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Understanding the many different ways animals are evolving in response to fire could help conservation efforts

Date:
July 19, 2023
Source:
Cell Press
Summary:
In our modern era of larger, more destructive, and longer-lasting fires -- called the Pyrocene -- plants and animals are evolving quickly to survive. By synthesizing the wide body of research about rapid animal evolution in response to fire, a multidisciplinary team of ecology experts hopes to leverage what we already know to help foster evolution-informed conservation plans. In this way, they suggest, we can try to harness the ways in which fire impacts animals to protect vulnerable species -- working with evolution instead of against it.
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In our modern era of larger, more destructive, and longer-lasting fires -- called the Pyrocene -- plants and animals are evolving quickly to survive. By synthesizing the wide body of research about rapid animal evolution in response to fire in a review publishing in Trends in Ecology & Evolution on July 19, a multidisciplinary team of ecology experts hopes to leverage what we already know to help foster evolution-informed conservation plans. In this way, they suggest, we can try to harness the ways in which fire impacts animals to protect vulnerable species -- working with evolution instead of against it.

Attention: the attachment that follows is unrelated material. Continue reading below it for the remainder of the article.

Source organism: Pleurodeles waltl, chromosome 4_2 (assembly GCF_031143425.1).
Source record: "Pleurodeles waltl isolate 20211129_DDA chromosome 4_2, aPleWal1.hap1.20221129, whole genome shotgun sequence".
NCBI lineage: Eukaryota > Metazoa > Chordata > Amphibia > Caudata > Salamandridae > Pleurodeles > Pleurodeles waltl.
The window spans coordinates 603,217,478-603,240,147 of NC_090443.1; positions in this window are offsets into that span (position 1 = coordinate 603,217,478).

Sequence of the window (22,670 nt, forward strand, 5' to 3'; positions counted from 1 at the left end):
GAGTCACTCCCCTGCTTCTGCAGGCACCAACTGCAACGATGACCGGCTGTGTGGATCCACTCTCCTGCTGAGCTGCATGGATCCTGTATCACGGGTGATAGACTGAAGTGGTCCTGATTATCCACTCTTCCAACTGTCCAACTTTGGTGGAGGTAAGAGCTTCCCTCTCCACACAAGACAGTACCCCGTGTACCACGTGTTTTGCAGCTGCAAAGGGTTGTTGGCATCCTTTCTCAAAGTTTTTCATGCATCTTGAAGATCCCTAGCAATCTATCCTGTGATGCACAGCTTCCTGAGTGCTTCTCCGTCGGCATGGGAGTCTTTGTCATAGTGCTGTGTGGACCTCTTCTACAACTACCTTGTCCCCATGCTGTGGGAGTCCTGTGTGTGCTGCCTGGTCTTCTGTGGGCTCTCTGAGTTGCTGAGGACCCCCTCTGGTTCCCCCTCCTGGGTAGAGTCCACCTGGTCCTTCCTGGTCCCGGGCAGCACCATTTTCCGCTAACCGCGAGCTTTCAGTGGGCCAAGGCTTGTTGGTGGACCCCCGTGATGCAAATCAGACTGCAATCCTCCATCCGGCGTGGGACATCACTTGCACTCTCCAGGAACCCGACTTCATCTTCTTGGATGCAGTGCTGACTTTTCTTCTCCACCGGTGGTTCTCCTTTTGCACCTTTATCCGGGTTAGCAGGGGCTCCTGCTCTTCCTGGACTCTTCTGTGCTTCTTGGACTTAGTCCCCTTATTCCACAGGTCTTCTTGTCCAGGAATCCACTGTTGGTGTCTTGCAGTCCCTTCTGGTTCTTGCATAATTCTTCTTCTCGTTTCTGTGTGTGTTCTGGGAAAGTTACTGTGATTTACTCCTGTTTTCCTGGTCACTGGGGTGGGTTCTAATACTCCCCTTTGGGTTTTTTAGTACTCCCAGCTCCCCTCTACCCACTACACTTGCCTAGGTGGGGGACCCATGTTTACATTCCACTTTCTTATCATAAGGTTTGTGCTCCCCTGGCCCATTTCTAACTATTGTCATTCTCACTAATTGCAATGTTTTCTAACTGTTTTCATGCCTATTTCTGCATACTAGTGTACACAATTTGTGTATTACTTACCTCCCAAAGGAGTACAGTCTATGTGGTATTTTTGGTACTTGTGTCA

In response to climate change and changes in land use, fire regimes -- or the typical characteristics of fire in a particular place, including severity, size, shape, and frequency -- are changing quickly. "Every inch of terrestrial earth containing vegetation and an ignition source has an associated fire regime, and in many ecosystems, fire is the major agent of landscape change," says lead author Gavin Jones, an ecologist for the USDA Forest Service.

As a result, the authors write, vegetation patterns are changing, habitats are morphing, and species are facing "large-scale mortality and dispersal events," meaning that fires are killing off large numbers of individuals at a time and driving animals into new regions, sometimes separating the members of one population into different groups.

While research in the field showcases many examples of fire-driven animal evolution that have already taken place, animal evolution in response to fire is generally less well understood than the evolution undergone by plants. Jones and his team wondered what there was to learn from compiling what we know about how fires impact animals. To find out, the authors reviewed nearly 100 papers to identify examples of animal evolution in response to fire -- and to analyze and categorize the different ways in which this evolution can take place.

"There is such an incredibly wide range of animal adaptations to fire. Evolution is happening -- and will continue to happen -- right in front of our eyes," says Jones. "One of my favorite examples is the Melanophila beetles, which have evolved infrared sensory pits that allow them to sense forest fires and safely engage in reproductive behaviors near active fires."